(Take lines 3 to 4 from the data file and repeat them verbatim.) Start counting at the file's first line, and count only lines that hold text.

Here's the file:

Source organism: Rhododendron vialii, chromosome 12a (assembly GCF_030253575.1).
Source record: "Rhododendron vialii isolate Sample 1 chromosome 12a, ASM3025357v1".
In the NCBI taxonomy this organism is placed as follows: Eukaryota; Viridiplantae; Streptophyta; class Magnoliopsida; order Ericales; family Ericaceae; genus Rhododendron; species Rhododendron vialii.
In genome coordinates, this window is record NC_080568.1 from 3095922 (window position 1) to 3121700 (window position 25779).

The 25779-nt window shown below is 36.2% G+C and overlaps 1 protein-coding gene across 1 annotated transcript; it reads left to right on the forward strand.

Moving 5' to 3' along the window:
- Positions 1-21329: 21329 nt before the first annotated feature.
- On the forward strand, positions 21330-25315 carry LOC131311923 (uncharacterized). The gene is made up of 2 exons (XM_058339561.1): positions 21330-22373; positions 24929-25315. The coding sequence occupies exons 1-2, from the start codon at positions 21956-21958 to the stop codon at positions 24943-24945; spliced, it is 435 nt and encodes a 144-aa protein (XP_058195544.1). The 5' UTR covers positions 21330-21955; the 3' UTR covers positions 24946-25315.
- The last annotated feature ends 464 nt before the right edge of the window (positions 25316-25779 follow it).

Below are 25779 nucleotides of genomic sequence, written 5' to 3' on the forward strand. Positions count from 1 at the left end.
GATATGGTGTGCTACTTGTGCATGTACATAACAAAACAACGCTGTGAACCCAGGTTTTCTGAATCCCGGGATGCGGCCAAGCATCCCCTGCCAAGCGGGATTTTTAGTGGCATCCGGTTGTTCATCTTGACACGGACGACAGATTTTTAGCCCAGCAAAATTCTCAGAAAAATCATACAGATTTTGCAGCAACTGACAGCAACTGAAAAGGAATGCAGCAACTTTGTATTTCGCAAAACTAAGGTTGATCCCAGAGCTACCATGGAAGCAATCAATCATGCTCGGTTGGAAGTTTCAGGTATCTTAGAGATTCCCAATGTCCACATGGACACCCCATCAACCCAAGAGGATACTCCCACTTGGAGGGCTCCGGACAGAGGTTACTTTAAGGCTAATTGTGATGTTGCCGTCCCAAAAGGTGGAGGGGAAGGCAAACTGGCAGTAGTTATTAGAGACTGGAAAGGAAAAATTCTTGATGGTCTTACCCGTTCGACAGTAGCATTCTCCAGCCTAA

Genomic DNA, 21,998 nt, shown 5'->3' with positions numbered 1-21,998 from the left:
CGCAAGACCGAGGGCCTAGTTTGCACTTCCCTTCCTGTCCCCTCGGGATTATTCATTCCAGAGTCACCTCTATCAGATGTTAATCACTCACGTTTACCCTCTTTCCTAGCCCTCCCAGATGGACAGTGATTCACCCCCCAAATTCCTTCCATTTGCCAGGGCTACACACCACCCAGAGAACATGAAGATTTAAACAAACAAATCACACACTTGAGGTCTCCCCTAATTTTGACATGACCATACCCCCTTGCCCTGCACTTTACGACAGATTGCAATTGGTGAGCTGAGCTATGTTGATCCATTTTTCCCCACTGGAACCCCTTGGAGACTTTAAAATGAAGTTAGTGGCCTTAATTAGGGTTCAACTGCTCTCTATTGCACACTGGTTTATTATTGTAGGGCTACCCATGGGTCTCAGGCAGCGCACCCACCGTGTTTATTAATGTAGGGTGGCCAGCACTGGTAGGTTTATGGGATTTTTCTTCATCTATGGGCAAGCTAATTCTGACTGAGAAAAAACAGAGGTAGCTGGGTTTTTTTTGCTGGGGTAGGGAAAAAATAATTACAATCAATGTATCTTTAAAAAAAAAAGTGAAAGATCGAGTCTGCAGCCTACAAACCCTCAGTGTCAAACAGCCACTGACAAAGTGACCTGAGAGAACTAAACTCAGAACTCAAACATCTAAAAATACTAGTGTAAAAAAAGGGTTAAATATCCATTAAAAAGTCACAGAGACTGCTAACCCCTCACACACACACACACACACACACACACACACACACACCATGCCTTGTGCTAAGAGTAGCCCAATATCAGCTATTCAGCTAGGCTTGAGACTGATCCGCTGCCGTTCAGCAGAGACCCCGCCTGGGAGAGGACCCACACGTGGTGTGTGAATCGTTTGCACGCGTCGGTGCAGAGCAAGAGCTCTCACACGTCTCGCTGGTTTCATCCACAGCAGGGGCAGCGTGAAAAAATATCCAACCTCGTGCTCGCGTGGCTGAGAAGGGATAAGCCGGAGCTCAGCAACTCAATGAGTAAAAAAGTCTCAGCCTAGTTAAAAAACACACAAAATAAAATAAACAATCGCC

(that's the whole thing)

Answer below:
In the NCBI taxonomy this organism is placed as follows: Eukaryota; Viridiplantae; Streptophyta; class Magnoliopsida; order Ericales; family Ericaceae; genus Rhododendron; species Rhododendron vialii.
In genome coordinates, this window is record NC_080568.1 from 3095922 (window position 1) to 3121700 (window position 25779).